Vitamin B6 is a water soluble vitamin that is activated to form pyridoxal phosphate, a cofactor in many reactions in body. This cofactor is used in multiple reactions of amino acid metabolism, including tansamination and decarboxylation. Pyridoxal phosphate is also necessary for glycogen phosphorylase, cystathionine synthesis, heme synthesis, and the conversion of tryptophan to niacin. Vitamin B6 deficiency can cause low activity of these enzymes and lead to symptoms of hyperirritability, seizures, peripheral neuropathy, and sideroblastic anemia.
Isoniazid is a medication used in the treatment of TB and can cause depletion of vitamin B6. Therefore, individuals on long term isoniazid should receive vitamin B6 supplementation.
Several studies suggest that low dose oral contraceptives may negatively impact vitamin B6 status.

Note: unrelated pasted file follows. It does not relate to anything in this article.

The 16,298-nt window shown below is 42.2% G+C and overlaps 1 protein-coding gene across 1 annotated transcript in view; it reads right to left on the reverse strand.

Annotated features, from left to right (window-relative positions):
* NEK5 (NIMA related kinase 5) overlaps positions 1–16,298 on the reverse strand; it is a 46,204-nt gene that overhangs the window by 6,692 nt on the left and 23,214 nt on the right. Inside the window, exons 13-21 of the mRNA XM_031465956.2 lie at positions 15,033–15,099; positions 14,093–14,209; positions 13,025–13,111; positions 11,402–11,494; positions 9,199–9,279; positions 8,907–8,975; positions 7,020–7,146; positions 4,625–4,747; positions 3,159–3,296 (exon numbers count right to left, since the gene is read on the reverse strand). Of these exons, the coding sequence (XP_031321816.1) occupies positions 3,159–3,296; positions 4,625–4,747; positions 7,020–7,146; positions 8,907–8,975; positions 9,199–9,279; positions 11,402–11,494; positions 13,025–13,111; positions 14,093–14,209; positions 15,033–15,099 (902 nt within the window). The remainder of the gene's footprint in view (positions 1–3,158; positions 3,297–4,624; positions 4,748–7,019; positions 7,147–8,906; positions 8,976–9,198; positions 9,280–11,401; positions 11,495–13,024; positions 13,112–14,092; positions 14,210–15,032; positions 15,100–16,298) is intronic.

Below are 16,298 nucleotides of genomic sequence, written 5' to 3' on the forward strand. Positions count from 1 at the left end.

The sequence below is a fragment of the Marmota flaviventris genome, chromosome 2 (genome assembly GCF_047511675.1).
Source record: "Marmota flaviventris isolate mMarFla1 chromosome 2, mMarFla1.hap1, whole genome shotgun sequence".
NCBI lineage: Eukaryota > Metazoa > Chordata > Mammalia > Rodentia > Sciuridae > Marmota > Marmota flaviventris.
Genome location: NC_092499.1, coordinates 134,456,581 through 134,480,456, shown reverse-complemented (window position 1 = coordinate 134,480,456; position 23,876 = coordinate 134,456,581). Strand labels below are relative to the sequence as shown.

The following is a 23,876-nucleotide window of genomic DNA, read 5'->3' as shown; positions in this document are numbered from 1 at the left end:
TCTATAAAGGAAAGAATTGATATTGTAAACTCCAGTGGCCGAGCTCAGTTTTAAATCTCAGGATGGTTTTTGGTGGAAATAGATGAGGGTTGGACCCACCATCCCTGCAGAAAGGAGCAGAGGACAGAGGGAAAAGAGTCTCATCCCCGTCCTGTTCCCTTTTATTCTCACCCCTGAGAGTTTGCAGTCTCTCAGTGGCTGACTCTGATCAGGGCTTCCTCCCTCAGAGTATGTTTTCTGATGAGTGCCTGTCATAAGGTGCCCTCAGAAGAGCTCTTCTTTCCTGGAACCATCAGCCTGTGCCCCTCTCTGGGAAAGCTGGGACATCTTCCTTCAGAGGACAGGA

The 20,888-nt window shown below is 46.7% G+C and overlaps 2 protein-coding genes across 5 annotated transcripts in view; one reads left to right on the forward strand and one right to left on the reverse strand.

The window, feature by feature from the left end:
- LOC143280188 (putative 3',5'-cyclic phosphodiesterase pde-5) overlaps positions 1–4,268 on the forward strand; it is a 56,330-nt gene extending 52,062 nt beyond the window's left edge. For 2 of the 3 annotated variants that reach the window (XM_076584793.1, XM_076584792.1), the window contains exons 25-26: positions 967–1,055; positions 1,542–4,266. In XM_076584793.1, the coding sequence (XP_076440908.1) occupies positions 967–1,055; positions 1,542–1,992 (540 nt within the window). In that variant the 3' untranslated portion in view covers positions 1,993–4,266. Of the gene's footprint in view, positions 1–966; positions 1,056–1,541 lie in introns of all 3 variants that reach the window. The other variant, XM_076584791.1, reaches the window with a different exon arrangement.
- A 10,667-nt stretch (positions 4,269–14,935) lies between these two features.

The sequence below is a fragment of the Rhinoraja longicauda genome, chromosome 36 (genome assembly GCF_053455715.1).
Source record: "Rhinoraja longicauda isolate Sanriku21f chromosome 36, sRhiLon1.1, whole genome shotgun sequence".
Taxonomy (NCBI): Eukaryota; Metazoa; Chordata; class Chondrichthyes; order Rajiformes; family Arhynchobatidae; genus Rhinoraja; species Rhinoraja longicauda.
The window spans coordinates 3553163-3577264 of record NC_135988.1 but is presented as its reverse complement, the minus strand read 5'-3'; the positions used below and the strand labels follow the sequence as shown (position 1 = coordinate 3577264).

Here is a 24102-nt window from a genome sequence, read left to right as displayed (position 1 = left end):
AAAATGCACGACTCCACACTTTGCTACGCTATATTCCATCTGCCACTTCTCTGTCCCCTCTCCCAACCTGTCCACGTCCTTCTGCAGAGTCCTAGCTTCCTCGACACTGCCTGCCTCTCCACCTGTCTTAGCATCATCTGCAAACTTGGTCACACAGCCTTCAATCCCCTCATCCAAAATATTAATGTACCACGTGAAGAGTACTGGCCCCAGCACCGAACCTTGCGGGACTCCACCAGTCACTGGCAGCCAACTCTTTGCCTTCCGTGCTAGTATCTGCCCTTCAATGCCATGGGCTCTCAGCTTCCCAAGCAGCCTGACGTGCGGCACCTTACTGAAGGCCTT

Severe vitamin B6 deficiency can result in neurologic changes including seizures. Seizures are defined as transient episodes of abnormal excessive neuronal activity.
Hyperirritability is a nonspecific symptom commonly associated with vitamin B6 deficiency.
Vitamin B6 deficiency can cause peripheral neuropathy, characterized by numbness, tingling, or pain in the arms and legs.
Pyridoxal phosphate, an active form of vitamin B6, is used as a cofactor for the enzyme ALA synthase in the heme synthesis pathway. Vitamin B6 deficiency can lead to improper heme synthesis and can cause sideroblastic anemia, characterized by ringed sideroblasts (hypochromic RBCs with basophilic granules) seen on bone marrow biopsy, and occasionally found in the peripheral blood on smear as well.
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